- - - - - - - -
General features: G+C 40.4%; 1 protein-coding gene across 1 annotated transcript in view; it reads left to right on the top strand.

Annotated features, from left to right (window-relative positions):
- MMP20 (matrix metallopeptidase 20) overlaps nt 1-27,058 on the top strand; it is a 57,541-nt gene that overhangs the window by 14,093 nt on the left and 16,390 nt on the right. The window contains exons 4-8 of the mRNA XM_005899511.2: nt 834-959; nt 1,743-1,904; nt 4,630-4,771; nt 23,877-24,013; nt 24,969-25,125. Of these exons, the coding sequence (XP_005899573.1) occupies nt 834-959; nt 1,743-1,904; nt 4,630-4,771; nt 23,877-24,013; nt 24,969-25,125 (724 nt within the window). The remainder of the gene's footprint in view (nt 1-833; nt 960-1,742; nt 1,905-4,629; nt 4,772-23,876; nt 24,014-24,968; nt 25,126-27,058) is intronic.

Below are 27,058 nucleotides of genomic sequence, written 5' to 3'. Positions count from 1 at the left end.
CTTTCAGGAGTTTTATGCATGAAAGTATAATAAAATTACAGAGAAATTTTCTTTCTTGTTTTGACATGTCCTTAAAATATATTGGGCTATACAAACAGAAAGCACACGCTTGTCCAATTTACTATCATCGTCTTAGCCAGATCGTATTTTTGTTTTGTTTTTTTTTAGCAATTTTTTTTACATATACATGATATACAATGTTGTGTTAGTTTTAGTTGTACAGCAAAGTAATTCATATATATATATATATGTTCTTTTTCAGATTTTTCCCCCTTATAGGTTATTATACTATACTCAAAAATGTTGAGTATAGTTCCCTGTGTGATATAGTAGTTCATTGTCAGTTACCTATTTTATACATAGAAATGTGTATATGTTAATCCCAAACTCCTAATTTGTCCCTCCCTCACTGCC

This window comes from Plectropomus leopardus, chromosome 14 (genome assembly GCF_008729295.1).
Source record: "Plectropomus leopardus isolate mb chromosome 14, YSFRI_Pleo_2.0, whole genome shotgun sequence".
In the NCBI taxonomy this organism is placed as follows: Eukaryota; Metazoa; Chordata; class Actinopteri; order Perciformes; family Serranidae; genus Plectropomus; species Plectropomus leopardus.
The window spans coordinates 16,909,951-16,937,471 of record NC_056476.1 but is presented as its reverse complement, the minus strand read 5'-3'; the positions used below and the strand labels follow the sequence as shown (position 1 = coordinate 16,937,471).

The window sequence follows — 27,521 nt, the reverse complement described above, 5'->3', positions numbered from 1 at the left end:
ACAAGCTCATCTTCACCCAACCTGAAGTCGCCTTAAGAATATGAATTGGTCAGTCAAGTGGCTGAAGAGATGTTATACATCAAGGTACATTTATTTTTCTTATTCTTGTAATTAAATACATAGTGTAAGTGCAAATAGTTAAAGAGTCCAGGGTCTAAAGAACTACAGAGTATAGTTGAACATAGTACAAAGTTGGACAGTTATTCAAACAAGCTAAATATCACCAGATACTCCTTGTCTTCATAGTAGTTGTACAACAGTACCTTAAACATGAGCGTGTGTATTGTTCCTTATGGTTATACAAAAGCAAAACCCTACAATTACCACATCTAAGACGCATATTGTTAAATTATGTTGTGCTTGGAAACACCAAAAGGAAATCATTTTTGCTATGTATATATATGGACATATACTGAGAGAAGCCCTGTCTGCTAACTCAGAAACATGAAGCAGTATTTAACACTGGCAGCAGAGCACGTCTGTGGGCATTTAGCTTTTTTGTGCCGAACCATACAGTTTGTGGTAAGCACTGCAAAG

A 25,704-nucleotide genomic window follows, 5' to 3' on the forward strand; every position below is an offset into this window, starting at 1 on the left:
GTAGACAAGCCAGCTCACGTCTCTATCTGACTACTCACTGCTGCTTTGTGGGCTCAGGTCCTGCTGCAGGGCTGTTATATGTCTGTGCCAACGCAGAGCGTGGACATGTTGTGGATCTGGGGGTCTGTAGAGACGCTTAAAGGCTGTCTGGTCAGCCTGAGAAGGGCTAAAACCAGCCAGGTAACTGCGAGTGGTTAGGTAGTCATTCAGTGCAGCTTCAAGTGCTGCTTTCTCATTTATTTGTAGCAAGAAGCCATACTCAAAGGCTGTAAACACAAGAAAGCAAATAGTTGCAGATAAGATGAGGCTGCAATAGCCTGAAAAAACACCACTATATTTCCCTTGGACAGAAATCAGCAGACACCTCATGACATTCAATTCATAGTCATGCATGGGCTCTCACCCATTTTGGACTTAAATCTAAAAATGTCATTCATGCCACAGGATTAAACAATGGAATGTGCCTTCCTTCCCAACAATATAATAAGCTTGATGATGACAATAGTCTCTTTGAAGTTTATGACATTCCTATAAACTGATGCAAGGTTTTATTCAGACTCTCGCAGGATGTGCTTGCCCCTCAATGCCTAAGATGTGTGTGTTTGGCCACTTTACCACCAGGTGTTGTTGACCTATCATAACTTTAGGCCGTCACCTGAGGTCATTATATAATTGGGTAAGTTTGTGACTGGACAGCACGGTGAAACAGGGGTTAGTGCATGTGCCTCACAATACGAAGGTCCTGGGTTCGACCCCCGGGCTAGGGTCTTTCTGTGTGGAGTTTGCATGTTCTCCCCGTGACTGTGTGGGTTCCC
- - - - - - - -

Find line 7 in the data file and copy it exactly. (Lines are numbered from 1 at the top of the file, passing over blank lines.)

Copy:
Source record: "Plectropomus leopardus isolate mb chromosome 14, YSFRI_Pleo_2.0, whole genome shotgun sequence".